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Obama urges Americans not to despair over divisions
[DALLAS] President Barack Obama urged Americans on Saturday not to view the United States as being riven into opposing groups, seeking to soothe raw emotions after a former US soldier killed five policemen in Dallas and high-profile police shootings of two black men in Minnesota and Louisiana.
"First of all, as painful as this week has been, I firmly believe that America is not as divided as some have suggested,"Mr Obama, visiting Poland, told a news conference in Warsaw. "When we start suggesting that somehow there's this enormous polarization, and we're back to the situation in the '60s, that's just not true," Mr Obama added. "You're not seeing riots, and you're not seeing police going after people who are protesting peacefully."
Authorities have named former US Army Reserve soldier Micah Johnson, a 25-year-old African-American, as the lone gunman in Thursday night's sniper attack in Dallas, which came at the end of a march by hundreds of demonstrations decrying the fatal shootings by police of black men earlier in the week.
Officials said Johnson had embraced militant black nationalism and expressed anger over shootings by police as well as a desire to "kill white people, especially white officers."
Dallas remained on edge on Saturday. The police headquarters and surrounding blocks were cordoned off and SWAT teams were deployed after police said they received an anonymous threat against officers across the city. The police said they searched a headquarters parking garage for a "suspicious person" but no suspect was found.
Thursday's rally in Dallas followed the fatal police shootings of Philando Castile, 32, near St. Paul, Minnesota, on Wednesday, and Alton Sterling, 37, in Baton Rouge, Louisiana, on Tuesday.
Mr Obama, who is cutting short his European trip on Sunday to visit Dallas, said that "Americans of all races and all backgrounds are rightly outraged by the inexcusable attacks on police, whether it's in Dallas or any place else." He added they also are rightly saddened and angered about the deaths of Sterling and Castile, and about "the larger, persistent problem of African-Americans and Latinos being treated differently in our criminal justice system." Mr Obama, the first black US president whose term in office ends next January, said he hopes he has been able to get all Americans to understand the nation's difficult legacy of race.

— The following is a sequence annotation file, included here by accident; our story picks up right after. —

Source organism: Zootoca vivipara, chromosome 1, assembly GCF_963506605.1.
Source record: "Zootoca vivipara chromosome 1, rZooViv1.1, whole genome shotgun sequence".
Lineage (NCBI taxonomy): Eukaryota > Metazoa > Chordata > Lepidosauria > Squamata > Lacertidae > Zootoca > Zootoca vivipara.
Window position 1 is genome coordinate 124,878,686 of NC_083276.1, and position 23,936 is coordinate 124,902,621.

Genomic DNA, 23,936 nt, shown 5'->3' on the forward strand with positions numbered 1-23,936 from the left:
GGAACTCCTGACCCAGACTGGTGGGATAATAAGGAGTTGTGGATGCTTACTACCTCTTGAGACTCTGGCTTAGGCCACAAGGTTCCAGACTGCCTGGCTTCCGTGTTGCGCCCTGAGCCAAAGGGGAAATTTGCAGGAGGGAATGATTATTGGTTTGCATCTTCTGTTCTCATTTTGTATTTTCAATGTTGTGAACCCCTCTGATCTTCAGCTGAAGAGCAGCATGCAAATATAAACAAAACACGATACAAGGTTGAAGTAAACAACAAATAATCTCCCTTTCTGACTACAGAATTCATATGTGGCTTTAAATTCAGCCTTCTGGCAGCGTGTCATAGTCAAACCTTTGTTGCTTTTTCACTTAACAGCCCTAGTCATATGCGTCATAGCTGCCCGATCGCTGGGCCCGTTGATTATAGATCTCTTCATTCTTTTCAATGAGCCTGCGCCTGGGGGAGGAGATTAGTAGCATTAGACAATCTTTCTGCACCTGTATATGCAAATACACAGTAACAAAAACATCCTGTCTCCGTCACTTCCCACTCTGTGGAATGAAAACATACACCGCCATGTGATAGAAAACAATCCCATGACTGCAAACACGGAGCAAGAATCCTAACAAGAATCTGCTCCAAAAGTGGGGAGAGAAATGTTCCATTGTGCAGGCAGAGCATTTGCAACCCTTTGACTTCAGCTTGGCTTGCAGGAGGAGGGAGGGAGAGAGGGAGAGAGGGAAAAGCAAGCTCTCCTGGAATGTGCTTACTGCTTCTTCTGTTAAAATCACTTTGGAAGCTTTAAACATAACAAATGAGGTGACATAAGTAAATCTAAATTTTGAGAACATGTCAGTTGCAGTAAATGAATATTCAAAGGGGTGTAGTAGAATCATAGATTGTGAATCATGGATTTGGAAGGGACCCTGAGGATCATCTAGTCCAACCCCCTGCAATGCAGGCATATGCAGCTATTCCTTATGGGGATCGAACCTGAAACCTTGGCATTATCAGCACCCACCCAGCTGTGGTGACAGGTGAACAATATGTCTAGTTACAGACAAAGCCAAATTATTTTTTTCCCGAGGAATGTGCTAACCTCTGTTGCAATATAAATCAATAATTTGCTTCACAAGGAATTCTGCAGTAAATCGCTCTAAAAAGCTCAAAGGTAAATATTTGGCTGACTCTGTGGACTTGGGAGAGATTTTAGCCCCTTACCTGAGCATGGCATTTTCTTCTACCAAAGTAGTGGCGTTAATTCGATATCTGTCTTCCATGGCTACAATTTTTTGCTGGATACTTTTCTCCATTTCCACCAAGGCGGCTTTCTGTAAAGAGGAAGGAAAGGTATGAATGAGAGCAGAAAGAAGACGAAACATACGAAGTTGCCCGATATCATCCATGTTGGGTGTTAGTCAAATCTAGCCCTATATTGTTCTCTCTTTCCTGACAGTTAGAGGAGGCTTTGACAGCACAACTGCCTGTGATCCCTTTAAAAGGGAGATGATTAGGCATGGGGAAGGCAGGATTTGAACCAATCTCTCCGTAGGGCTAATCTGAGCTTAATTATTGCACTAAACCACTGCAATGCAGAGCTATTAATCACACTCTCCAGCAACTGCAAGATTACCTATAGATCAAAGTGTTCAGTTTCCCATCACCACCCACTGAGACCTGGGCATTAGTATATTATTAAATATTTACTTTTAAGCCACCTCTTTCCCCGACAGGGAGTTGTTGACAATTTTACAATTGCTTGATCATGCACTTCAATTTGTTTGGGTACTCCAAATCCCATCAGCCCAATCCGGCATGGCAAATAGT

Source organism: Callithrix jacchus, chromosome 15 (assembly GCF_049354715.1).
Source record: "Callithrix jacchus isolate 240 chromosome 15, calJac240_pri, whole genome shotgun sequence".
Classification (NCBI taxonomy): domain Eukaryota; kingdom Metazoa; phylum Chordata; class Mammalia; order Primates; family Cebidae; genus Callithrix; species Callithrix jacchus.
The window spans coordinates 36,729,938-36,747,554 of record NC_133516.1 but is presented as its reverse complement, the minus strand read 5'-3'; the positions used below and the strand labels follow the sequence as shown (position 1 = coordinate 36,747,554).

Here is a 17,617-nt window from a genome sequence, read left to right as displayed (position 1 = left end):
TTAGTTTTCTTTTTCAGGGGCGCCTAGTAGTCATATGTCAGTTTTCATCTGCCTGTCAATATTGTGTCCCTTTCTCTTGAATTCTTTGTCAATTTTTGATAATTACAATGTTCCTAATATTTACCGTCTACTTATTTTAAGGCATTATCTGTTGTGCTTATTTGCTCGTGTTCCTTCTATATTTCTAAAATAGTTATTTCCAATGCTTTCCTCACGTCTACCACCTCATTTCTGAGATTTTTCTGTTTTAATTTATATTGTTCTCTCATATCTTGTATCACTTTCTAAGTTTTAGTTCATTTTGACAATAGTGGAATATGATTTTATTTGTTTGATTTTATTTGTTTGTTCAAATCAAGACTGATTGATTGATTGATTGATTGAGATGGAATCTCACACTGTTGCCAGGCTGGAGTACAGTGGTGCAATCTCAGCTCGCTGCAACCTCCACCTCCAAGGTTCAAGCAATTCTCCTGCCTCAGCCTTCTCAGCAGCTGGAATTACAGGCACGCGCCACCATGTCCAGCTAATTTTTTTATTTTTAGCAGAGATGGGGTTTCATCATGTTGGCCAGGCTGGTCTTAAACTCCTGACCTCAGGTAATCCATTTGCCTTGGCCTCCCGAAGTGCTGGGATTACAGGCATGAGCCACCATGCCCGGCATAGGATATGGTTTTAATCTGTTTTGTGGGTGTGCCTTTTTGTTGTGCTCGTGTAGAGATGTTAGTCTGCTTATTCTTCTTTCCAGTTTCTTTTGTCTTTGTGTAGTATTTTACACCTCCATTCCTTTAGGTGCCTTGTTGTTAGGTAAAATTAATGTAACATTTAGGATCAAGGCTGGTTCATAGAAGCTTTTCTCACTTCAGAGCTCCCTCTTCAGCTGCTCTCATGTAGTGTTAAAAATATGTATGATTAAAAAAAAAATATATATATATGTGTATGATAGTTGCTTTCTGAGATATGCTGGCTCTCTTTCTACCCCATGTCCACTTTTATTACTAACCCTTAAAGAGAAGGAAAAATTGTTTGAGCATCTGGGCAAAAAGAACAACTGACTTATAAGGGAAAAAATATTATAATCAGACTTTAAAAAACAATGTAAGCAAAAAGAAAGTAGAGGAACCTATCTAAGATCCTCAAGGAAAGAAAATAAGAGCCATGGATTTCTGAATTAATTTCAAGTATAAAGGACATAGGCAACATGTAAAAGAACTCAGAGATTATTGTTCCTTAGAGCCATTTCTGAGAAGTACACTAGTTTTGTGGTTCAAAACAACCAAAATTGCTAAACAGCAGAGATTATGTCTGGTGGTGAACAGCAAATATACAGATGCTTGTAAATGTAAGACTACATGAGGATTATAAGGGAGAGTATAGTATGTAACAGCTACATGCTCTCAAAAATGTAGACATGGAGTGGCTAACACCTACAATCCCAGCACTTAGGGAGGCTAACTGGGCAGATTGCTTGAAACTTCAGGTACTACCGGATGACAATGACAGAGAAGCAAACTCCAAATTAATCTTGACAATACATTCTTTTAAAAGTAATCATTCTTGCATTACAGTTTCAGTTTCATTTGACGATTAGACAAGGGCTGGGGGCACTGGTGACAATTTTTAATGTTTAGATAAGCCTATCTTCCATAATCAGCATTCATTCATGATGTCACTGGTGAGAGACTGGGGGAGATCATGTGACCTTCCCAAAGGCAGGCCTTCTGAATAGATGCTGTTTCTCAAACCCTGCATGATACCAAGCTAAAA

Mr Obama said Americans cannot let the actions of a few define all. "The demented individual who carried out those attacks in Dallas - he's no more representative of African-Americans than the shooter in Charleston was representative of white Americans, or the shooter in Orlando or San Bernardino were representative of Muslim-Americans," Mr Obama added, referring to a string of mass shootings in the past year.
Seven other police officers and two civilians also were wounded in Dallas. Johnson was killed by a bomb-carrying robot deployed against him in a parking garage where he had holed up and refused to surrender during hours of negotiations with police, authorities said on Friday.
While Thursday's attack stunned Dallas into mourning, it did not stop demonstrations on Saturday against killings by police, with protesters blocking major roads in various cities.